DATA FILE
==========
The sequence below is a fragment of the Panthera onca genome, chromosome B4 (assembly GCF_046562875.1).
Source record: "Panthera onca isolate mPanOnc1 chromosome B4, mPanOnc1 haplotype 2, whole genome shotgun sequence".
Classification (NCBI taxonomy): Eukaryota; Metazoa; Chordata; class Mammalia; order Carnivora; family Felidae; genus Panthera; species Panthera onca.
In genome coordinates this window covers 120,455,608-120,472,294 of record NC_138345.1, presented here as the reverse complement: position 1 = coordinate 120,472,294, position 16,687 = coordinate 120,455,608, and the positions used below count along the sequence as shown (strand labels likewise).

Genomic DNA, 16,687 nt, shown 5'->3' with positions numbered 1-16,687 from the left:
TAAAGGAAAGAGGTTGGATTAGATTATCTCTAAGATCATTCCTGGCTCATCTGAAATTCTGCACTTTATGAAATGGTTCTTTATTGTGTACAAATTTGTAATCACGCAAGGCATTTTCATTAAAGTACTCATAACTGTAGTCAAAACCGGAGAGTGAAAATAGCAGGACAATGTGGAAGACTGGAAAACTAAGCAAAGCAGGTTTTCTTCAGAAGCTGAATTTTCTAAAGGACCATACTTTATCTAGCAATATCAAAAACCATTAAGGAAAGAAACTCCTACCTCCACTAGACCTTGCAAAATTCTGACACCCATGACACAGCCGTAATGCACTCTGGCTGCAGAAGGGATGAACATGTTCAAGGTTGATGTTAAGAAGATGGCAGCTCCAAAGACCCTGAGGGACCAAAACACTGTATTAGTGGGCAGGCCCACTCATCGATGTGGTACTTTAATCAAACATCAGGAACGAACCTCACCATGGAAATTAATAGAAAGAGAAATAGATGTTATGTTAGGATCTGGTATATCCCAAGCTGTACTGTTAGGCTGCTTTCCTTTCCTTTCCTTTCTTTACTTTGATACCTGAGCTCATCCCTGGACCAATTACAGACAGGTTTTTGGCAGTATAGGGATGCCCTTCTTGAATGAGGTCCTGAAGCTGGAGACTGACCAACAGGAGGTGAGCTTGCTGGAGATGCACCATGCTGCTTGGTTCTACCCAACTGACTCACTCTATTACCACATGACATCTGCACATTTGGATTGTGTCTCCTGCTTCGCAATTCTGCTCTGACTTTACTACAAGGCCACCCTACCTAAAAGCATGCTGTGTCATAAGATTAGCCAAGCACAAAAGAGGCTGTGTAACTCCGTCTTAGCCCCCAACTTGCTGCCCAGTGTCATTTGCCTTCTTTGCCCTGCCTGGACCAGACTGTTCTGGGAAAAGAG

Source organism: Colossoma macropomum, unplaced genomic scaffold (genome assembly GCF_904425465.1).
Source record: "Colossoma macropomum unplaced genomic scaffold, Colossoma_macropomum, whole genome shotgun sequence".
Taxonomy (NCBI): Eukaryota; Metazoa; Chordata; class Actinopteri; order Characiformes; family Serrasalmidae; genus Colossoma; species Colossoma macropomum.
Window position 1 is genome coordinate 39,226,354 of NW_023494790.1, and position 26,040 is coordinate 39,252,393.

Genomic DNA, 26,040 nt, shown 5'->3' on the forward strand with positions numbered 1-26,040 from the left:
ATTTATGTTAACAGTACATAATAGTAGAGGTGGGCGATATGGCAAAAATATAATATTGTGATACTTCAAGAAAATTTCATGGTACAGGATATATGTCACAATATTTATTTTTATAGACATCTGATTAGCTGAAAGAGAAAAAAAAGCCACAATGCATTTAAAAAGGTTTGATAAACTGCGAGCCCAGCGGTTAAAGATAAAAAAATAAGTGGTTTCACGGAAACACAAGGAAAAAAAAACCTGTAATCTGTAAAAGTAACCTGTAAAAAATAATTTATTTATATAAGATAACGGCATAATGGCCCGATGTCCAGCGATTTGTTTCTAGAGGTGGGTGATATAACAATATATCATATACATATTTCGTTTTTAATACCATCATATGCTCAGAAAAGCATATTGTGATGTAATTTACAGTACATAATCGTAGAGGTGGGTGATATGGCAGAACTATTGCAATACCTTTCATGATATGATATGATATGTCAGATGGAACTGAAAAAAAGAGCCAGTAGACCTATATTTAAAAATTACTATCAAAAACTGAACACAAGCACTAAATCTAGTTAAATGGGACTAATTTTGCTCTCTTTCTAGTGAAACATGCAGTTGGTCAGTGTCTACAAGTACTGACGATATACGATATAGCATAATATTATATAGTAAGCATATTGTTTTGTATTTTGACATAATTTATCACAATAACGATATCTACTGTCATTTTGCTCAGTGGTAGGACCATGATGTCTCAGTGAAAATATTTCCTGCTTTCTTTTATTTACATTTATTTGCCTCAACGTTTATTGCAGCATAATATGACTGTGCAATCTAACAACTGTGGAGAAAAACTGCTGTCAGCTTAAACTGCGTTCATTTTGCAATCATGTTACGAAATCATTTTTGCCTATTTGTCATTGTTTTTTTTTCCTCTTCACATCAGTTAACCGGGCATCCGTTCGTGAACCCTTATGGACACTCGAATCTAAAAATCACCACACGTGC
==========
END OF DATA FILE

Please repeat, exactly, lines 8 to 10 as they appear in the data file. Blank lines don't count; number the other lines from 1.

Source record: "Colossoma macropomum unplaced genomic scaffold, Colossoma_macropomum, whole genome shotgun sequence".
Taxonomy (NCBI): Eukaryota; Metazoa; Chordata; class Actinopteri; order Characiformes; family Serrasalmidae; genus Colossoma; species Colossoma macropomum.
Window position 1 is genome coordinate 39,226,354 of NW_023494790.1, and position 26,040 is coordinate 39,252,393.